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The Families First Coronavirus Response Act: What You Need to Know – Updated on March 19, 2020

The Families First Coronavirus Response Act (H.R. 6201) was signed into law on March 18, 2020. This summary reflects these changes that includes:

  • requiring employers to provide two weeks of paid sick leave in certain situations and provide subsidized leave under the Family and Medical Leave Act;
  • providing additional nutrition assistance to affected areas and populations through the US Department of Agriculture (USDA) and the US Department of Health and Human Services (HHS);
  • and requiring private health plans to cover diagnostic testing for COVID-19 at no cost to customers.

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Families First Coronavirus Response Act Mandates Employer-Provided Coverage for COVID-19 Testing

As part of the Families First Coronavirus Response Act (the “Act”), Congress eliminated patient cost-sharing for Coronavirus (COVID-19) diagnostic testing and testing-related services provided under any employer-sponsored group health plan. This impacts all employer plans, insured and self-funded, of all sizes. The provisions are effective as of March 18 and will continue on a temporary basis for at least 90 days unless extended by the Department Health and Human Services (HHS).

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Supreme Court Rejects Latest Challenge to Affordable Care Act: What Are Employers’ Obligations Going Forward?

On June 25, 2015, the Supreme Court of the United States upheld one of the main pillars of the Affordable Care Act (ACA): the tax credits that allow millions of Americans to afford health care insurance on the public exchanges. In King v. Burwell, Chief Justice Roberts, writing for a 6–3 majority, held that middle- and low-income individuals who purchase health care insurance through a federally facilitated health care exchange are entitled to the same tax credits that are available to purchasers through state-run health care exchanges. The ruling puts to rest one of the remaining challenges to the general framework of the ACA. Accordingly, our On the Subject discusses how employers should continue to plan for compliance with the current and upcoming obligations required under the ACA.

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IRS Publishes Final Forms and Instructions on Information Reporting Under the Affordable Care Act

The Internal Revenue Service (IRS) published final forms and instructions addressing information reporting requirements applicable to employers and insurers under Internal Revenue Code Sections 6055 and 6056. The reporting requirements are effective for tax years beginning in 2015, with the first report due in 2016 for 2015 coverage.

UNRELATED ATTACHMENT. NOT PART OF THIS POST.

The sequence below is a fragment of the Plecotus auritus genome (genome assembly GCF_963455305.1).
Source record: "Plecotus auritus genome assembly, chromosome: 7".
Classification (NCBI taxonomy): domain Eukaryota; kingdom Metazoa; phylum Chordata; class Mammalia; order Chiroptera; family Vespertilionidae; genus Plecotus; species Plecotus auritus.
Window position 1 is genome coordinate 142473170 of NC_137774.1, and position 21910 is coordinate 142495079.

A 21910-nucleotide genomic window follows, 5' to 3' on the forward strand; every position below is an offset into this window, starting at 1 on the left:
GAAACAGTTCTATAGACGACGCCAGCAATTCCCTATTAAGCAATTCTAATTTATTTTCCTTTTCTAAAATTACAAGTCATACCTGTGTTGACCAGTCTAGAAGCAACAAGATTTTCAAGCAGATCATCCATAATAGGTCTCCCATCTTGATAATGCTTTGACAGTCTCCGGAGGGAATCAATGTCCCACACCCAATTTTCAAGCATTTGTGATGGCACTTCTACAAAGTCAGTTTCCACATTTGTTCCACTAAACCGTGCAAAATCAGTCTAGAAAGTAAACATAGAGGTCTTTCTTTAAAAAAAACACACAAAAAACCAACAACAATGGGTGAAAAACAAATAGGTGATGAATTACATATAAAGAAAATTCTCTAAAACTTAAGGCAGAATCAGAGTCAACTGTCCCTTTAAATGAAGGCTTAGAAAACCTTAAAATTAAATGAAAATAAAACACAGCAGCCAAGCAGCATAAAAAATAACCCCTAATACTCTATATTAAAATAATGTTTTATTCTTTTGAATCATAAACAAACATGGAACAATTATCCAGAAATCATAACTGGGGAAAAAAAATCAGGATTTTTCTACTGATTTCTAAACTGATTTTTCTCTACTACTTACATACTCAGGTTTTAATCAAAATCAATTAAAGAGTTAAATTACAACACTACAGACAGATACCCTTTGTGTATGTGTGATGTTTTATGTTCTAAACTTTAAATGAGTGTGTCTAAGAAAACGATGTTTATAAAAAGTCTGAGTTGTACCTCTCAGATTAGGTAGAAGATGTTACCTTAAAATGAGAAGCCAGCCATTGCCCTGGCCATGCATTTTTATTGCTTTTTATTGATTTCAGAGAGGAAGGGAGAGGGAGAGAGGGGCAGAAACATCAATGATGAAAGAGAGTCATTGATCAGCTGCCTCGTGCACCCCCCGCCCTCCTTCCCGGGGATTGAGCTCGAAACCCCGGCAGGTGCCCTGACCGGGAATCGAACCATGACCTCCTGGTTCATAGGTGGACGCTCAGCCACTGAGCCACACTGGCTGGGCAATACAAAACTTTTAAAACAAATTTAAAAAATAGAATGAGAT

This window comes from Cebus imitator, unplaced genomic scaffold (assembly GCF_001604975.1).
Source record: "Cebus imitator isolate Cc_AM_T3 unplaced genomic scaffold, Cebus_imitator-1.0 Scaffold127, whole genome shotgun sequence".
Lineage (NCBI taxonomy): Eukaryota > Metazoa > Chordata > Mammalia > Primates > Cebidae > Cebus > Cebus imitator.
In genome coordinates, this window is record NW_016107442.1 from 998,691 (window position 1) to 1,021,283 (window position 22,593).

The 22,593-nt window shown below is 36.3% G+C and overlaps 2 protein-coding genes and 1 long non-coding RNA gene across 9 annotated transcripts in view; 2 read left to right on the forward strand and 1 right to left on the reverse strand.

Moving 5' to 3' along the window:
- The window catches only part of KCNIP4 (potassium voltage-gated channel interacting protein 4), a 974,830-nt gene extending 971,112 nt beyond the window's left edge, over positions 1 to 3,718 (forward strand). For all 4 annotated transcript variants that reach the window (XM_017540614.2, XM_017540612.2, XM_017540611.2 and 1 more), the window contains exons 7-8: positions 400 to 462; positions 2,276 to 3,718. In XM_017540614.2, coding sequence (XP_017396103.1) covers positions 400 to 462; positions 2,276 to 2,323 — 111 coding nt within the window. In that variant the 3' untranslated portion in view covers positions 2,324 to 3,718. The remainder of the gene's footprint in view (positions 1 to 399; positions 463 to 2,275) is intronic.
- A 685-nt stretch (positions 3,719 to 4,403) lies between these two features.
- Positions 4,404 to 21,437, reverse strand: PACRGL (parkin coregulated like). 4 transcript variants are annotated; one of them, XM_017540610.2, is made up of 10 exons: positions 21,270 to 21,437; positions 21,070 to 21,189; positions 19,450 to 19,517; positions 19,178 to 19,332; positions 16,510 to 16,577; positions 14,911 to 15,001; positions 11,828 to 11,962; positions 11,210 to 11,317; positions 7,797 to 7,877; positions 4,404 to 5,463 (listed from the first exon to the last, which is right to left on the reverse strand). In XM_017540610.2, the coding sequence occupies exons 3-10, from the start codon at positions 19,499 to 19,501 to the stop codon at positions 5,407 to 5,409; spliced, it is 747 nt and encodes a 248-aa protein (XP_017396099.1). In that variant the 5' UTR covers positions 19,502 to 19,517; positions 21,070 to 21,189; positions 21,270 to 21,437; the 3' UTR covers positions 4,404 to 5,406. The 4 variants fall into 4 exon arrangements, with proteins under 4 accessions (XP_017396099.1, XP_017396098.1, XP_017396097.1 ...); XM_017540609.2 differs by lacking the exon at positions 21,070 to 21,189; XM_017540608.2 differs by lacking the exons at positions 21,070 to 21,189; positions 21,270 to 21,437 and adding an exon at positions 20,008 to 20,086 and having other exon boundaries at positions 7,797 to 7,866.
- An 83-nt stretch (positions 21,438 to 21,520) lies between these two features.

The Affordable Care Act (ACA) generally requires individuals (with limited exceptions) to maintain minimum essential coverage or pay an individual shared responsibility payment with their annual federal income tax return. The IRS will use the information reported by employers and insurers under the information reporting requirements of the ACA to determine individual compliance with the individual shared responsibility requirements and to determine individual eligibility for premium tax credits.

Reporting of Minimum Essential Coverage

Code Section 6055 imposes annual information reporting requirements on insurers, employers that self-insure group health plans and certain other providers of minimum essential health insurance coverage. These entities are required to file annual returns reporting information about the entity and specific information for each individual for whom minimum essential coverage is provided. Covered entities will report the required information to the IRS and to covered individuals on Form 1095-B (click here for instructions). Entities should use Form 1094-B to transmit Form 1095-B to the IRS.

Information Reporting by Applicable Large Employers on Health Insurance Coverage Offered Under Employer-Sponsored Plans

Code Section 6056 imposes annual information reporting requirements on applicable large employers (generally defined as employers with 50 or more full-time employees) that are subject to the employer shared responsibility provisions of Code Section 4980H. These large employers are required to report to the IRS the health insurance or self-insured health care coverage the employer provides to its full-time employees. The return filed with the IRS will describe the health care coverage the employer provides to its full-time employees, including a list of full-time employees, the coverage offered to each full-time employee and the months to which the coverage applied. Entities will report the required information to the IRS on Form 1095-C (click here for instructions), and to each of their full-time employees. Entities should use Form 1094-C to transmit Form 1095-C to the IRS.

Next Steps

Employers sponsoring group health plans should prepare for compliance with the ACA’s information reporting requirements by reviewing their systems to ensure they are able to capture the necessary information to be reported to the IRS based on the above forms.

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